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A new movie is putting a twist on a revenge fantasy that might just be cathartic for trauma survivors who weren’t believed when they shared their experiences.
Titled “Promising Young Woman,” the new movie follows Cassie (Carey Mulligan) who dropped out of medical school after surviving rape and faced a series of people who didn’t believe her. When she reported the sexual assault to the school, her concerns were dismissed to protect her rapist — a common occurrence for many survivors. Not content to sit idly by, Cassie takes things into her own hands.
Cassie gets her revenge on other predatory men by going out to bars, posing as helplessly drunk to see if a “nice guy” would come to her rescue. When the men who pick her up try to sexually assault her, they’re confronted with a very sober Cassie who holds them accountable for their behavior. Based on the trailer, however, “Promising Young Woman” may take a darker turn as Cassie taps into her medical school background.
“Promising Young Woman” was written and directed by Emerald Fennell, now the showrunner for “Killing Eve,” a drama that follows a spy (Sandrah Oh as Eve) who gets entangled with the assassin she is supposed to be chasing. Fennell told Empire in an interview she wanted to look at rape culture’s effect on people who otherwise might not offend but internalize the “she’s asking for it” narrative of rape culture.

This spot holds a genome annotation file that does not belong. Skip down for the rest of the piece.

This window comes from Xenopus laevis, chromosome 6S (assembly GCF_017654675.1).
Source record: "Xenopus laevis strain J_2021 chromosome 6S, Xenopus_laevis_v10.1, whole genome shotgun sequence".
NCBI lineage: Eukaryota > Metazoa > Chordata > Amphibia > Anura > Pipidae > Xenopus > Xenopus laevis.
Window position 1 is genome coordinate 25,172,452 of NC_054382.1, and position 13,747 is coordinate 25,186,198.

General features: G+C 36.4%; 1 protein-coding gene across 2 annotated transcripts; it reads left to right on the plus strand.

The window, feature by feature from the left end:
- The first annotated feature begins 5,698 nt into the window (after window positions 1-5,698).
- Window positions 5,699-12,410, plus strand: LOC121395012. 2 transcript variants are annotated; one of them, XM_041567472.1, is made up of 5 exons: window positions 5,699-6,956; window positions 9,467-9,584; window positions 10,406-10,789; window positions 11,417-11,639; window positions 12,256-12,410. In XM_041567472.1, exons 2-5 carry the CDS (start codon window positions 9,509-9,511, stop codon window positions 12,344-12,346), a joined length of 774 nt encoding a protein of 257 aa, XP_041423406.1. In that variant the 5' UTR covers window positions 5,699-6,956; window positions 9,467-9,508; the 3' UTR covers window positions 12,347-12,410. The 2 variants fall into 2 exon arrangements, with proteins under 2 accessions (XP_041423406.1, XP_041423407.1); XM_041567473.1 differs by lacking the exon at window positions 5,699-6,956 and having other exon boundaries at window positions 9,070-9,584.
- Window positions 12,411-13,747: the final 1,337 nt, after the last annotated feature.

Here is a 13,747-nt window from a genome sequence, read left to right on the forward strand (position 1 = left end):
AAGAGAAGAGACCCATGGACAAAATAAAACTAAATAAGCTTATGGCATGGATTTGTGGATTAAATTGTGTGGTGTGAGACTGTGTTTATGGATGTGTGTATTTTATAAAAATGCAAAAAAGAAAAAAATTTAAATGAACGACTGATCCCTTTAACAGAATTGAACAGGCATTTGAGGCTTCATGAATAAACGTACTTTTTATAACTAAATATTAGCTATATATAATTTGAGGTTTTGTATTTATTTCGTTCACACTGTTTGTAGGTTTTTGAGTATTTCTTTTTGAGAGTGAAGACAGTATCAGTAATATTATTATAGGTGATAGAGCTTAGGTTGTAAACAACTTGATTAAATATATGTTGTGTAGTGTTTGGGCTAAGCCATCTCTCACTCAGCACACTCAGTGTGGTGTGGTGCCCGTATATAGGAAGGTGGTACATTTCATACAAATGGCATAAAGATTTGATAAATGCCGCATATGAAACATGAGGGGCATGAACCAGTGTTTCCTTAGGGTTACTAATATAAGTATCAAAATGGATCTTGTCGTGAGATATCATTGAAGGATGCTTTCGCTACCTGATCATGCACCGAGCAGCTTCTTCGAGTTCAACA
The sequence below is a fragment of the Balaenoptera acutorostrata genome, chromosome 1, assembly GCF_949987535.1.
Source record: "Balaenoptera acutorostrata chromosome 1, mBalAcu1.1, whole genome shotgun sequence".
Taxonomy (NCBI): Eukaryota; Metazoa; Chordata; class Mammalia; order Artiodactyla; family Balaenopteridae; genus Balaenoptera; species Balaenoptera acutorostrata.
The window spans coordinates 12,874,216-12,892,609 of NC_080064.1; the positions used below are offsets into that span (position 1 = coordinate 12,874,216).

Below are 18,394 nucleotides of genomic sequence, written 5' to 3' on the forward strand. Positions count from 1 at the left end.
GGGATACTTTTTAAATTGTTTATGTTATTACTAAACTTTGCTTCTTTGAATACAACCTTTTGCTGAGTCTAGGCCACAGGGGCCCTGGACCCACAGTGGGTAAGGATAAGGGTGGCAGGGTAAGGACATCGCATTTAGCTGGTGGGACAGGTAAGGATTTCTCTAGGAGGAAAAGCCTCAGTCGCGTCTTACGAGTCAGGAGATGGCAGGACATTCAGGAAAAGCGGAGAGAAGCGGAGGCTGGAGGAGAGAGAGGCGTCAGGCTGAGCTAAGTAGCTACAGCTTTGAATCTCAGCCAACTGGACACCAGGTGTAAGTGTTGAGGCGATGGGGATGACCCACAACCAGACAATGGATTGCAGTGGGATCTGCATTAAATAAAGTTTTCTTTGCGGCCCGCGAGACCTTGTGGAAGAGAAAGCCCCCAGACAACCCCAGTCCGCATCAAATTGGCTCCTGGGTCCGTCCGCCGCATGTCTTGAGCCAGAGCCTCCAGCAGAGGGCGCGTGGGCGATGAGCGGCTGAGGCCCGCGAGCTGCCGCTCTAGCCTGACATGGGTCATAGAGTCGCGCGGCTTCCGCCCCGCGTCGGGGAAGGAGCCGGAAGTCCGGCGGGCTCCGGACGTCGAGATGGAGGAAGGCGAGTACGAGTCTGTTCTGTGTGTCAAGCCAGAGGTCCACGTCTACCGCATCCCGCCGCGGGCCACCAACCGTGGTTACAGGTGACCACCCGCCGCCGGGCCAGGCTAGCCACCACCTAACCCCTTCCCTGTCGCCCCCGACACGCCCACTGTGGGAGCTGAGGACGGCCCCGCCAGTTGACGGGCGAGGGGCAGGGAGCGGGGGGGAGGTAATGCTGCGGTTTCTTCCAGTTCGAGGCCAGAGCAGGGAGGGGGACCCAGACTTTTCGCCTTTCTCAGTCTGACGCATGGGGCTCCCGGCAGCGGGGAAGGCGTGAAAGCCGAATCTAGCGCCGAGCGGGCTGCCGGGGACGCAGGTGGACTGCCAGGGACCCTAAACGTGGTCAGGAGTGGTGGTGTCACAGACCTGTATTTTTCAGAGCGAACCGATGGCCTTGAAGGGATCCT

Related: 4 Surprising Effects of Trauma Recovery
“I was so interested in people who aren’t evil and how our culture contributes to all of us making bad calls because it’s so normal,” Fennell said, adding:
You notice her character really doesn’t say anything. She’s just there. What Cassie’s been doing, it was very important to me that it’s not a trap — she just puts herself in places in a certain way and sees what happens. It’s amazing how the men who pick her up justify this.
Fennell also said she intentionally put Cassie in powerful positions throughout the film, right from the opening shot. Fennell told Empire the film opens with Cassie on a red bench with her arms outstretched on either side of her, which sends a clear message to those who might approach her.
“The imagery in the movie is sort of Biblical,” Fennell told Empire. “There are a lot of crucifix positions. Even though she’s vulnerable, there’s a kind of power to that moment I think. That blood-red banquette she’s sitting on, it’s a warning.”
Though the trailer doesn’t make clear how she gets her revenge on the men who try to assault her, Fennell hinted Cassie will make it memorable if they don’t see just how toxic their behavior is.
“She gives people an option — see your mistake or I’ll show you your mistake,” Fennell said. “The ways in which she does that are much more surprising and unusual and frightening. A lot of the time I think people would rather be punched in the face than have to go through something more existential. She takes people down the labyrinth.”
While causing harm is never the appropriate answer, it’s OK if you’ve ever had a revenge fantasy. Research suggests it’s very common for trauma survivors to experience revenge fantasies and they serve a purpose. For many people, thoughts of revenge help survivors reclaim their identity and personal power, without acting on any of the fantasies.
“Promising Young Woman” will premiere at Sundance in January 2020 before its wide release on April 17, 2020.
Updated Dec. 14, 2019